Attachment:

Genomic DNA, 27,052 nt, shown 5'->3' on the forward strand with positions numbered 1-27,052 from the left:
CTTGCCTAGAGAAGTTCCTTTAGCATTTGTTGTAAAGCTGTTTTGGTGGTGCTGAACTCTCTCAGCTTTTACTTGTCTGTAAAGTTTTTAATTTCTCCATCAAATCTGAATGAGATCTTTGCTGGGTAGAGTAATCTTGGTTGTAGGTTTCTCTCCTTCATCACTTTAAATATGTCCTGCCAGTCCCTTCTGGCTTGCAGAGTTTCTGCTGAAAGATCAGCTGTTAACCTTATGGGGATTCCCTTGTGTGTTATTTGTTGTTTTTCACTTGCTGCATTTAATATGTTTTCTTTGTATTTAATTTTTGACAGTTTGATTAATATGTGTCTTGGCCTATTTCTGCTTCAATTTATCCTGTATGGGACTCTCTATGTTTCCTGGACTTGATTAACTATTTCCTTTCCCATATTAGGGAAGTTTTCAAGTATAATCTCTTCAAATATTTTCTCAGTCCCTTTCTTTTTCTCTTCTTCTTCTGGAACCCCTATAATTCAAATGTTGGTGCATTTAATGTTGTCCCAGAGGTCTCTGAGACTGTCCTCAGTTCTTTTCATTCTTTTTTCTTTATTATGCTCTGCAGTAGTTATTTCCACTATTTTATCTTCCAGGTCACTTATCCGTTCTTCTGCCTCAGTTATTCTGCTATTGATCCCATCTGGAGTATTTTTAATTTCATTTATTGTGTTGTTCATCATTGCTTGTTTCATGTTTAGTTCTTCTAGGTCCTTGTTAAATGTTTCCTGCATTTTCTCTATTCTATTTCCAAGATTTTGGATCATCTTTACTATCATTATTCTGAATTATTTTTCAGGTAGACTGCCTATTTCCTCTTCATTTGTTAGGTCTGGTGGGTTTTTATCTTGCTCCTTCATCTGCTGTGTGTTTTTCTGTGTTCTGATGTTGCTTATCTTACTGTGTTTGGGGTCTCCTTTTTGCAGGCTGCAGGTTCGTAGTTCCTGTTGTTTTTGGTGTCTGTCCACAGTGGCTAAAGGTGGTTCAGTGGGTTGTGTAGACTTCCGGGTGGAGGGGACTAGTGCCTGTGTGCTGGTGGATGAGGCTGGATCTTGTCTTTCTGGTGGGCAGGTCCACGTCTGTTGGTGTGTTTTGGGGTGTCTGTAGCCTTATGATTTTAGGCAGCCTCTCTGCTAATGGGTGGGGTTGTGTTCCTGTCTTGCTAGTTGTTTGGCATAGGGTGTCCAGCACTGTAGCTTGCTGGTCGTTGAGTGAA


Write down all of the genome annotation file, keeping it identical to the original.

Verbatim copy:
Genomic DNA, 27,052 nt, shown 5'->3' on the forward strand with positions numbered 1-27,052 from the left:
CTTGCCTAGAGAAGTTCCTTTAGCATTTGTTGTAAAGCTGTTTTGGTGGTGCTGAACTCTCTCAGCTTTTACTTGTCTGTAAAGTTTTTAATTTCTCCATCAAATCTGAATGAGATCTTTGCTGGGTAGAGTAATCTTGGTTGTAGGTTTCTCTCCTTCATCACTTTAAATATGTCCTGCCAGTCCCTTCTGGCTTGCAGAGTTTCTGCTGAAAGATCAGCTGTTAACCTTATGGGGATTCCCTTGTGTGTTATTTGTTGTTTTTCACTTGCTGCATTTAATATGTTTTCTTTGTATTTAATTTTTGACAGTTTGATTAATATGTGTCTTGGCCTATTTCTGCTTCAATTTATCCTGTATGGGACTCTCTATGTTTCCTGGACTTGATTAACTATTTCCTTTCCCATATTAGGGAAGTTTTCAAGTATAATCTCTTCAAATATTTTCTCAGTCCCTTTCTTTTTCTCTTCTTCTTCTGGAACCCCTATAATTCAAATGTTGGTGCATTTAATGTTGTCCCAGAGGTCTCTGAGACTGTCCTCAGTTCTTTTCATTCTTTTTTCTTTATTATGCTCTGCAGTAGTTATTTCCACTATTTTATCTTCCAGGTCACTTATCCGTTCTTCTGCCTCAGTTATTCTGCTATTGATCCCATCTGGAGTATTTTTAATTTCATTTATTGTGTTGTTCATCATTGCTTGTTTCATGTTTAGTTCTTCTAGGTCCTTGTTAAATGTTTCCTGCATTTTCTCTATTCTATTTCCAAGATTTTGGATCATCTTTACTATCATTATTCTGAATTATTTTTCAGGTAGACTGCCTATTTCCTCTTCATTTGTTAGGTCTGGTGGGTTTTTATCTTGCTCCTTCATCTGCTGTGTGTTTTTCTGTGTTCTGATGTTGCTTATCTTACTGTGTTTGGGGTCTCCTTTTTGCAGGCTGCAGGTTCGTAGTTCCTGTTGTTTTTGGTGTCTGTCCACAGTGGCTAAAGGTGGTTCAGTGGGTTGTGTAGACTTCCGGGTGGAGGGGACTAGTGCCTGTGTGCTGGTGGATGAGGCTGGATCTTGTCTTTCTGGTGGGCAGGTCCACGTCTGTTGGTGTGTTTTGGGGTGTCTGTAGCCTTATGATTTTAGGCAGCCTCTCTGCTAATGGGTGGGGTTGTGTTCCTGTCTTGCTAGTTGTTTGGCATAGGGTGTCCAGCACTGTAGCTTGCTGGTCGTTGAGTGAA